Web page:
Pagination | Lesson 13/34 | SEMrush Academy

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0:09 Pagination
0:21 2 Different types of scenarios for pagination
1:59 Quote from Maile Ohye
2:43 Quote from John Mueller
3:41 What not to use

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Pagination is one of the things in SEO that, if done right from a technical perspective, can have a massive positive impact on how your site performs in search results. There are two different types of scenarios for pagination. If you are an e-commerce retailer you probably have category pages and subcategory pages with lots of articles or products and this causes you to create a page 2 of the category or even a page 3 of the category. If you work with editorial content you might have very long articles, and you have to break them in the middle or at 30-40%. You have those multi page articles. There are different approaches needed.

In the e-commerce context there is no reason for you to have page 2 of the category being indexed. You want people to end up on the first page of this category as the strongest selling products are there.

Secondly, there will not be any different type of ranking target for an URL of page 2 or 3 of that same category. Back in the day you’d just have applied noindex to anything that is not page 1 and be done.

The new solution is using rel=“next” and rel=“prev” attributes. The logic of Google is, that you connect all existing pages in a chain using rel-attributes. To simply break it down, this explains to Google which page in the chain comes next or appeared before it. If the implementation was done correctly, the whole link equity would be redirected to the first page of that chain, for which the original ranking was planned anyways.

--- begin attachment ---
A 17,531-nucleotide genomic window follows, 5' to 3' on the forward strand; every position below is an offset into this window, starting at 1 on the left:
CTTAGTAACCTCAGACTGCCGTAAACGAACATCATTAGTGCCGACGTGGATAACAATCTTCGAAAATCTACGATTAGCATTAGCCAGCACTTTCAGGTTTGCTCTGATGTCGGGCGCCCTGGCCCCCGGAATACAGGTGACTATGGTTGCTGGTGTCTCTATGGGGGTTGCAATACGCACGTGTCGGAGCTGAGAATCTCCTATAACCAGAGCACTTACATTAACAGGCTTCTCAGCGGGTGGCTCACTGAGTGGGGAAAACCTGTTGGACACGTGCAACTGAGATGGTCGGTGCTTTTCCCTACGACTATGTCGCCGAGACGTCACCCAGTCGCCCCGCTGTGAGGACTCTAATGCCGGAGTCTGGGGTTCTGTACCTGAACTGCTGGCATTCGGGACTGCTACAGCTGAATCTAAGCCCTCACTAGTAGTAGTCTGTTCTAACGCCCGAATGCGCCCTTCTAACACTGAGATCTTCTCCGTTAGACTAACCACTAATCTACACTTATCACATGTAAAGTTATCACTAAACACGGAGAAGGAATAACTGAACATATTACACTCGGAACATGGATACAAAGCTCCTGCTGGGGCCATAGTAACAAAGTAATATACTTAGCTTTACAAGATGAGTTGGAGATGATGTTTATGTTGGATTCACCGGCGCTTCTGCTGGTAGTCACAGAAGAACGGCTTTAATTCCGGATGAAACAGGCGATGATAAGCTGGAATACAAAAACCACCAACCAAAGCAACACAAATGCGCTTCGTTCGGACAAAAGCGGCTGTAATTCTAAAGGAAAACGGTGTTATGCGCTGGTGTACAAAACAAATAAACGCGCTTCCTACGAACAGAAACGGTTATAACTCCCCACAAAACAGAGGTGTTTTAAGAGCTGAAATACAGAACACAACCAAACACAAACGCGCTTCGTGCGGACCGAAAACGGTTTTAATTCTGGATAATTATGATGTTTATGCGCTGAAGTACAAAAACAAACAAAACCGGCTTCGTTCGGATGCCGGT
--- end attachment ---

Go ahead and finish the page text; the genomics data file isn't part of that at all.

If you implement rel=“next” and rel=“prev“, keep in mind that if you search specifically for the URL of category page 2 or 3 it will eventually show up in search results. That’s a bit confusing, but there’s nothing you can do about it. Again, it’s not a directive such as noindex. It is of limited or almost no help in terms of indexation management because those URLs (page 2+) will remain in the index. It can also work well when combining directives: You could do the rel=“next” and rel=“prev chain and then apply a meta robots noindex on page 2+. However, this is something Google doesn’t recommend.

Google recently said, “if you have noindex over a long period then we will treat these URLs as if they had nofollow applied on top of it.” This breaks the concept as pages 2, 3 and 4 (and others) are necessary to pass along the link equity to your product details pages. So, if you use them for distributing the link power – this will break the entire indexation strategy.

Right now the implementation of proper pagination means just sticking with Google’s rel=“next” and rel=“prev recommendation, and not caring too much about the fact that you want to remove page2+ from the index. It opposes the general concept of keeping the index as small and precise as possible – which is sad. For very large sites, individual approaches are still needed. Regular sized sites should use rel-next/prev.

Another thing that is really wrong in terms of pagination is the use of canonical tags. Make 100% sure that the canonical tag does not point back from pages 2,3,4 to page 1. A canonical tag is supposed to point to itself, if you are on page 2 it should point to page 2. If you take the canonical tag for all the page`s URLs and point it back to URL1 – that is totally wrong and it will kill your efforts. Product pages linked from category page 2+ will not get link equity if you canonicalize everything to page 1. Make sure to re-check that.

#TechnicalSEO #TechnicalSEOcourse #PaginationSEO #SEMrushAcademy

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